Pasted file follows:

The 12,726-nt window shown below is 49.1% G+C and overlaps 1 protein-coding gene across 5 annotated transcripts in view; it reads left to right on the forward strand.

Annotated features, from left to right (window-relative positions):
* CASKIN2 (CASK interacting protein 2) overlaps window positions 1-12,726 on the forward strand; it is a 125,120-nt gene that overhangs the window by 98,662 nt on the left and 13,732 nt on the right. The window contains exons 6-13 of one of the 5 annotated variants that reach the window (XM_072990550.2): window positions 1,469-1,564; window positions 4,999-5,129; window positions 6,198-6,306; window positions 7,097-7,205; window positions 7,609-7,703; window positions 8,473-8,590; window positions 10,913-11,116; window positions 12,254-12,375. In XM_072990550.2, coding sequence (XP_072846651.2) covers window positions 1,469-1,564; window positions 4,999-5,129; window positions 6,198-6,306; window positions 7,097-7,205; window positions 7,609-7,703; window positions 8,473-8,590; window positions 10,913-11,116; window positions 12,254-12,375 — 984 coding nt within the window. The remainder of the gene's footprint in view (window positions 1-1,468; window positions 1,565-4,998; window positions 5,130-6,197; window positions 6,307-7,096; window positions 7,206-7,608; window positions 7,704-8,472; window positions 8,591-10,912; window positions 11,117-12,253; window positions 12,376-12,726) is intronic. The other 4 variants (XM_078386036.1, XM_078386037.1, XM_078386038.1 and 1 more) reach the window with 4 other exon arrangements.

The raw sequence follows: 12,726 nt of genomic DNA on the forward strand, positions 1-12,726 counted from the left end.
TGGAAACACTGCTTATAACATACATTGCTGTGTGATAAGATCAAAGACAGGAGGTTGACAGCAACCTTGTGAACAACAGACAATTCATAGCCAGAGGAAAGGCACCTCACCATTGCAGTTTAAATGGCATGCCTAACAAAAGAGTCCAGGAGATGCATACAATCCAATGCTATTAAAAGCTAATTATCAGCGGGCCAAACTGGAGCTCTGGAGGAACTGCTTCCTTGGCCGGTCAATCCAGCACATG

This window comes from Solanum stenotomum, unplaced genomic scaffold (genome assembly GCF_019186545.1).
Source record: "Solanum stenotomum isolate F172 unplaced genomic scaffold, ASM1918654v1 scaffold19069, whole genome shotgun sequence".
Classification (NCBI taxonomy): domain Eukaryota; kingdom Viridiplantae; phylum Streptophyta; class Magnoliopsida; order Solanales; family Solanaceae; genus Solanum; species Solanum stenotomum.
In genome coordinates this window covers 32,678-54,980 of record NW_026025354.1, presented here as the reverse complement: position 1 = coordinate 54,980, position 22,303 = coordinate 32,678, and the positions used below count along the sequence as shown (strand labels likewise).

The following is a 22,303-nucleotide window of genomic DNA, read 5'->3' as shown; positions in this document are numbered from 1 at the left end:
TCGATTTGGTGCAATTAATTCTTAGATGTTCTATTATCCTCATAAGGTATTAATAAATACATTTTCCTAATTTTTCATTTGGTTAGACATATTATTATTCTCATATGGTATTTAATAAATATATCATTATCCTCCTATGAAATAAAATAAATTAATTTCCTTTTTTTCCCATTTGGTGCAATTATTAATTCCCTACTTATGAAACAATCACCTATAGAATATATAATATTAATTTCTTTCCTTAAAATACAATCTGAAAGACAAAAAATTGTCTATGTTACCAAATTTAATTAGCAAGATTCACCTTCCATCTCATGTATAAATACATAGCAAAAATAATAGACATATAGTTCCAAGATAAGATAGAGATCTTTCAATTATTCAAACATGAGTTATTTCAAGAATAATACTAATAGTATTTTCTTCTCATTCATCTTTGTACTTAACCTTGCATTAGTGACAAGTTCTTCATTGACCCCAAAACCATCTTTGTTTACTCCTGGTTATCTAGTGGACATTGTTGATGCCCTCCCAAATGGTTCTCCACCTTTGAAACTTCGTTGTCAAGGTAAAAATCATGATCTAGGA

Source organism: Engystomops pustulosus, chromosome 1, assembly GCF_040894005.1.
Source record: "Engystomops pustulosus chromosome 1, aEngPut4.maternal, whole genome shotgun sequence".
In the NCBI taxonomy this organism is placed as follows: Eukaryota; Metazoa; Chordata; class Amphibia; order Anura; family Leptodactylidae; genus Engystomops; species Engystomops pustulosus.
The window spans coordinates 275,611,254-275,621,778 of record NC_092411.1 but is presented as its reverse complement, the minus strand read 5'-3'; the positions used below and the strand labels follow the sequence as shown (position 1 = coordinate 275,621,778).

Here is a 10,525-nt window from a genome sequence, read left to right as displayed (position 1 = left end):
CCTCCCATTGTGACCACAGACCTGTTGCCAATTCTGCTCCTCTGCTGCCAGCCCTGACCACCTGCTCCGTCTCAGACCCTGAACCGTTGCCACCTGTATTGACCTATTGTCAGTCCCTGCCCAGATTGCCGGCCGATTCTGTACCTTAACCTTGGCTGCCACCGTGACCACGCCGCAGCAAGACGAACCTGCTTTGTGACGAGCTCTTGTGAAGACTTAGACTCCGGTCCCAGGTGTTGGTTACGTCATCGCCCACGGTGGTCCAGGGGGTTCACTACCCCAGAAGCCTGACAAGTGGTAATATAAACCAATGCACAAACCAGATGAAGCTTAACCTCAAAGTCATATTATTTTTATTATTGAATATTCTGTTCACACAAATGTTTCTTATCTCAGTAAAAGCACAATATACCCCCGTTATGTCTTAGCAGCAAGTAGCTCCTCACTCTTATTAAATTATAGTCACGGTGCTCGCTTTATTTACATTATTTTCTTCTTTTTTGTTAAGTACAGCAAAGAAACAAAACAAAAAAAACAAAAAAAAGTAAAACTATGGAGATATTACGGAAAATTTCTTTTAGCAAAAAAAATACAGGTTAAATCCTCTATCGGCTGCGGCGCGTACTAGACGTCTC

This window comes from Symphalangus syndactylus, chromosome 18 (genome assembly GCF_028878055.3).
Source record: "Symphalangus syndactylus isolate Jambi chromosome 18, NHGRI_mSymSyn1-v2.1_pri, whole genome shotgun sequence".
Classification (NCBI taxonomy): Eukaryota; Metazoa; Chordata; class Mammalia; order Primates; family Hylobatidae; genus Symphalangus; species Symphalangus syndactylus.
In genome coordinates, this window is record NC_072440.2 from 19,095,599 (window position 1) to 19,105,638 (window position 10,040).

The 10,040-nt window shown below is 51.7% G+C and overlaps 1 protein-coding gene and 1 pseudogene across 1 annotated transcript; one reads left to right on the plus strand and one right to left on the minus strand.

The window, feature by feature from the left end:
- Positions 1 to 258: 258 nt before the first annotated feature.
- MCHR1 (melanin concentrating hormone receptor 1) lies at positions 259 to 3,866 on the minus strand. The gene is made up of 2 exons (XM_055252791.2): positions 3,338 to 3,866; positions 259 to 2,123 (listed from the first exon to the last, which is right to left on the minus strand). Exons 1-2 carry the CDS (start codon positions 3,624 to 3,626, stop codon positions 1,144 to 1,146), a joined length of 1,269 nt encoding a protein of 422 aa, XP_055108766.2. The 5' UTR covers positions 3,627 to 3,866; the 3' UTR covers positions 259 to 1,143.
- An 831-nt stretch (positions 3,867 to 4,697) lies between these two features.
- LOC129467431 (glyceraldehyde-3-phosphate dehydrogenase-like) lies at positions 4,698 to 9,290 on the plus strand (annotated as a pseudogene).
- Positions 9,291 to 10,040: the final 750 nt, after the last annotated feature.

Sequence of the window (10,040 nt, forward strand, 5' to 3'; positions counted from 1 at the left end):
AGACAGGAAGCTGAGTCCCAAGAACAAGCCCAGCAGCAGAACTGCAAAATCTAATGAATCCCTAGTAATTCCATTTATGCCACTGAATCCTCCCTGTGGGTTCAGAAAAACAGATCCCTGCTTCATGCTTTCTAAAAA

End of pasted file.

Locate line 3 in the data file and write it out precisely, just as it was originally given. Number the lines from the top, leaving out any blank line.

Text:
* CASKIN2 (CASK interacting protein 2) overlaps window positions 1-12,726 on the forward strand; it is a 125,120-nt gene that overhangs the window by 98,662 nt on the left and 13,732 nt on the right. The window contains exons 6-13 of one of the 5 annotated variants that reach the window (XM_072990550.2): window positions 1,469-1,564; window positions 4,999-5,129; window positions 6,198-6,306; window positions 7,097-7,205; window positions 7,609-7,703; window positions 8,473-8,590; window positions 10,913-11,116; window positions 12,254-12,375. In XM_072990550.2, coding sequence (XP_072846651.2) covers window positions 1,469-1,564; window positions 4,999-5,129; window positions 6,198-6,306; window positions 7,097-7,205; window positions 7,609-7,703; window positions 8,473-8,590; window positions 10,913-11,116; window positions 12,254-12,375 — 984 coding nt within the window. The remainder of the gene's footprint in view (window positions 1-1,468; window positions 1,565-4,998; window positions 5,130-6,197; window positions 6,307-7,096; window positions 7,206-7,608; window positions 7,704-8,472; window positions 8,591-10,912; window positions 11,117-12,253; window positions 12,376-12,726) is intronic. The other 4 variants (XM_078386036.1, XM_078386037.1, XM_078386038.1 and 1 more) reach the window with 4 other exon arrangements.